Why I Never Wrote about the Army

Karen Skolfield
Photo by Thomas Shellberg

Four hours a night 
and we slept with our rifles,
strap twined around skinny forearms,
brass and ammo locked away
and catch on safety.
Drill Sergeant Robinson warned 
that if he snuck 
into our shelter halves
and nabbed a rifle, 
why, we’d be pushing
Fort Dix off the map. 
We laughed, our voices too high,
our camouflage paint cracking 
into frightened, toothy grins.
He held a rifle over his head:  
“For the next eight weeks, 
this is your boyfriend!”
I thought, “girlfriend.”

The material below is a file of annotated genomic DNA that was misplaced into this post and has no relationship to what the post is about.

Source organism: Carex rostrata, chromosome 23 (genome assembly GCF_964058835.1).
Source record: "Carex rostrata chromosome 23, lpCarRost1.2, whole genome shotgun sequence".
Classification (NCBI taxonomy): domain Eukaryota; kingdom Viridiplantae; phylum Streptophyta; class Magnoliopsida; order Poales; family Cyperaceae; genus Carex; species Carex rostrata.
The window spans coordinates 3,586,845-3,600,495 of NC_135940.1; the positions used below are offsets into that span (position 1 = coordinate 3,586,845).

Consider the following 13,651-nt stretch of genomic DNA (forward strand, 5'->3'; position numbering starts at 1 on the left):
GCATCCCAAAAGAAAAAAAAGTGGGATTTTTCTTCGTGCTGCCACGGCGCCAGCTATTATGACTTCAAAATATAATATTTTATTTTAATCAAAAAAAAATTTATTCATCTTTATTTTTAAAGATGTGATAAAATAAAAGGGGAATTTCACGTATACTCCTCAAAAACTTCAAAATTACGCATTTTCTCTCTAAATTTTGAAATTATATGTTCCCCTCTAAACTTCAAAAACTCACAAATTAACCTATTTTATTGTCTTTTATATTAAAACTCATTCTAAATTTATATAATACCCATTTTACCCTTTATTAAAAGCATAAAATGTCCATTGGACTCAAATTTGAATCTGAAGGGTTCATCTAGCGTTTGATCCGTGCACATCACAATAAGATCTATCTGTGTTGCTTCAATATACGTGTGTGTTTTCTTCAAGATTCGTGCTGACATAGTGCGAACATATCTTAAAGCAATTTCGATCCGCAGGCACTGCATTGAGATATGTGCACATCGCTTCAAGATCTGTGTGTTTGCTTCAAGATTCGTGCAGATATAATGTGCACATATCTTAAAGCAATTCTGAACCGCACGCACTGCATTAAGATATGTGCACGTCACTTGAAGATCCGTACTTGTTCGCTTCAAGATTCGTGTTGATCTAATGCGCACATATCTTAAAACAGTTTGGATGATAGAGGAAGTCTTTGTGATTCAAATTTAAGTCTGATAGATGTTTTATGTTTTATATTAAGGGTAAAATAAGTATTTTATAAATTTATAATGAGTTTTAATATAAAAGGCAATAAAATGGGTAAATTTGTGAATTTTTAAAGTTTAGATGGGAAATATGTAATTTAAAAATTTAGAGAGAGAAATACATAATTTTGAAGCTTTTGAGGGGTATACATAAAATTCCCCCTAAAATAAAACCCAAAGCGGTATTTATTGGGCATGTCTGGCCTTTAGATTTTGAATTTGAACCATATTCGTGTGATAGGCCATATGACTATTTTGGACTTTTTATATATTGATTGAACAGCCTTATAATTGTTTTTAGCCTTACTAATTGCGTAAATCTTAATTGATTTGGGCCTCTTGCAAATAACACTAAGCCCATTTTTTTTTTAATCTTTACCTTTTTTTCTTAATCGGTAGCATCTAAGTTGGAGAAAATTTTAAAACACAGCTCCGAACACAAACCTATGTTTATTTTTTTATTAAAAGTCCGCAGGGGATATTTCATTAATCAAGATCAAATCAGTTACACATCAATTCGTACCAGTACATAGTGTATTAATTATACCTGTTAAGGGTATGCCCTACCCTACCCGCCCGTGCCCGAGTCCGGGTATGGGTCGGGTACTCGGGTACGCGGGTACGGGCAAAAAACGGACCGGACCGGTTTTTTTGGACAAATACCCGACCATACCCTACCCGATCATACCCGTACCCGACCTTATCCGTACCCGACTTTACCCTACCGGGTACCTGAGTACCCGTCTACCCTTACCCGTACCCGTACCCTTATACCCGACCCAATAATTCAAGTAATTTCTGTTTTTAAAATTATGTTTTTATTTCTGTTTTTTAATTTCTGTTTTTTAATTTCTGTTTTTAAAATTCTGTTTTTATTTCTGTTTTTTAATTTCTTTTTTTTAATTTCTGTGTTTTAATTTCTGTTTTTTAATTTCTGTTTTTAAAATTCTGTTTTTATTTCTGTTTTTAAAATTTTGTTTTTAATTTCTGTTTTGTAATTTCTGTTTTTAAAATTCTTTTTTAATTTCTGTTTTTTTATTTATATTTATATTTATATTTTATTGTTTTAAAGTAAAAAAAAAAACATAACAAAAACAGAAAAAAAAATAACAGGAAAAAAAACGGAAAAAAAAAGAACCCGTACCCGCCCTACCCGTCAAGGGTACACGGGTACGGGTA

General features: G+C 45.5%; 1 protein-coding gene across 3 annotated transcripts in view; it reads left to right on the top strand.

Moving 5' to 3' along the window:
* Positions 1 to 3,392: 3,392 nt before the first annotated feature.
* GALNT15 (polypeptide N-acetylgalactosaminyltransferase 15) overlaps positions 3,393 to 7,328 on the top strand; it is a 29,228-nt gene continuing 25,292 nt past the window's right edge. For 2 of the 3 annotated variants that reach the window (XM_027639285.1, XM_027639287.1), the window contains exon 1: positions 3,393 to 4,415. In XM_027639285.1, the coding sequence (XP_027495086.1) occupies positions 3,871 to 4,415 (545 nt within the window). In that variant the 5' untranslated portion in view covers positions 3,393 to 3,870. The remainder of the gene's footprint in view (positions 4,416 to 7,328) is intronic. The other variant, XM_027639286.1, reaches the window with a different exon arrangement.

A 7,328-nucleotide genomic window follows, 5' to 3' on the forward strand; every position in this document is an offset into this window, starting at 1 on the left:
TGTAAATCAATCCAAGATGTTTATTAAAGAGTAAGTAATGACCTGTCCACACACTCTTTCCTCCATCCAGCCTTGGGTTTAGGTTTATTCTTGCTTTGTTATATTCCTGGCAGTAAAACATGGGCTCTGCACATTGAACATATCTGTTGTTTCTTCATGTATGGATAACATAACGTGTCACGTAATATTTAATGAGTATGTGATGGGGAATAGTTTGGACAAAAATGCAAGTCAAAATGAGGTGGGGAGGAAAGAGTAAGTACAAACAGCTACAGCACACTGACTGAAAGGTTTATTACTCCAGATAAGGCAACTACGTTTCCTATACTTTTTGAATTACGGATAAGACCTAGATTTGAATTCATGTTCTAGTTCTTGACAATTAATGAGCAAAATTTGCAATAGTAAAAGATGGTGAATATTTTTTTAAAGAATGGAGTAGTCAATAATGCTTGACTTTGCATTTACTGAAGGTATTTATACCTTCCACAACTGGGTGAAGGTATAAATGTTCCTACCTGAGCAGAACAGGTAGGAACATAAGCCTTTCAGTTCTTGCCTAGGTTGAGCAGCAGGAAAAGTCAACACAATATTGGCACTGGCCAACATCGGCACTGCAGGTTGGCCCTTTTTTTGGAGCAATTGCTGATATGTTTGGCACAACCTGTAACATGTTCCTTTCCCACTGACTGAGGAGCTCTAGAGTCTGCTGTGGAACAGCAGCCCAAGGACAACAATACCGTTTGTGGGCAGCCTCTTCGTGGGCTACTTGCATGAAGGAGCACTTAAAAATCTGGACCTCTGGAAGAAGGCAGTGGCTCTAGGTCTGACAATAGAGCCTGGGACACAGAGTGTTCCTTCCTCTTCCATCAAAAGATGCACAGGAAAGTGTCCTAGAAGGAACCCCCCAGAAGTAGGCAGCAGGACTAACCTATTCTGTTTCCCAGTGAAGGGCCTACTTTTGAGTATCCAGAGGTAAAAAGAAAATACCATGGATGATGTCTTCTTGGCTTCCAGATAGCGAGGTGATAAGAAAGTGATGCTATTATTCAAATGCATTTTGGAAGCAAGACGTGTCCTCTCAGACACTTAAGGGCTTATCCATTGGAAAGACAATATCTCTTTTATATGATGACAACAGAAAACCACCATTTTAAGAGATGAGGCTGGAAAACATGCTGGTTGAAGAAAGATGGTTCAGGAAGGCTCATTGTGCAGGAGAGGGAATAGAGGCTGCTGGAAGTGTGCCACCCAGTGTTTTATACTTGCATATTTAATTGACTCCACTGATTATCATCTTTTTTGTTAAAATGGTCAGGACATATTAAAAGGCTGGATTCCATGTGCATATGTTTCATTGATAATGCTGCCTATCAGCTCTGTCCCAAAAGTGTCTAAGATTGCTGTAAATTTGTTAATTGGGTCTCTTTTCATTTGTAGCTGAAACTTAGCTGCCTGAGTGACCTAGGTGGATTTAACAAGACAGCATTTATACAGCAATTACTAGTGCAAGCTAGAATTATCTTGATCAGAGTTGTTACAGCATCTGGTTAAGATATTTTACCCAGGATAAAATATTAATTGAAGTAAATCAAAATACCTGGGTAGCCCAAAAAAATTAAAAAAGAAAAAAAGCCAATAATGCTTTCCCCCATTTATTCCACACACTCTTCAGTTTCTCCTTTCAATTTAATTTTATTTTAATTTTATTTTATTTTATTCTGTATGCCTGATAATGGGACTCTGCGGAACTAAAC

No one in my platoon
breathed a word the nights
Alexis crept into my bunk.
After full-pack road marches I’d wake
screaming from a charley horse,
animal sounds ragged
and out of touch with the night.
They were glad I had someone
to smooth my cramped muscles 
and shut me up. And everyone 
was so far from home.
Latest rumor was that
a girl in the next platoon 
was getting discharged
for being queer
and I asked my ranger buddy 
to point her out
but she couldn’t, and me dying 
to know what one looked like.

Karen Skolfield’s book Frost in the Low Areas (Zone 3 Press) won the 2014 PEN/New England Award in poetry. Her new poems appear in BoulevardThe Carolina Quarterly, Crazyhorse, GuernicaSlice, and elsewhere. She is an Army veteran who teaches writing to engineers at the University of Massachusetts Amherst.